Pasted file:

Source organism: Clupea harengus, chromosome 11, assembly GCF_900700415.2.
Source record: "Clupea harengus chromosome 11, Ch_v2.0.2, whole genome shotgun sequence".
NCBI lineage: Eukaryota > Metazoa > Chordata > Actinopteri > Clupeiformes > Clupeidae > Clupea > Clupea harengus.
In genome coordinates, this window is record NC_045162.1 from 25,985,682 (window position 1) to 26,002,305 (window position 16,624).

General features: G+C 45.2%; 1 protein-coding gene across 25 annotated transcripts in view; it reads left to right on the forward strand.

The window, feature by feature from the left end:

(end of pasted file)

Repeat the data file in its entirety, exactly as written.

Source organism: Clupea harengus, chromosome 11, assembly GCF_900700415.2.
Source record: "Clupea harengus chromosome 11, Ch_v2.0.2, whole genome shotgun sequence".
NCBI lineage: Eukaryota > Metazoa > Chordata > Actinopteri > Clupeiformes > Clupeidae > Clupea > Clupea harengus.
In genome coordinates, this window is record NC_045162.1 from 25,985,682 (window position 1) to 26,002,305 (window position 16,624).

General features: G+C 45.2%; 1 protein-coding gene across 25 annotated transcripts in view; it reads left to right on the forward strand.

The window, feature by feature from the left end: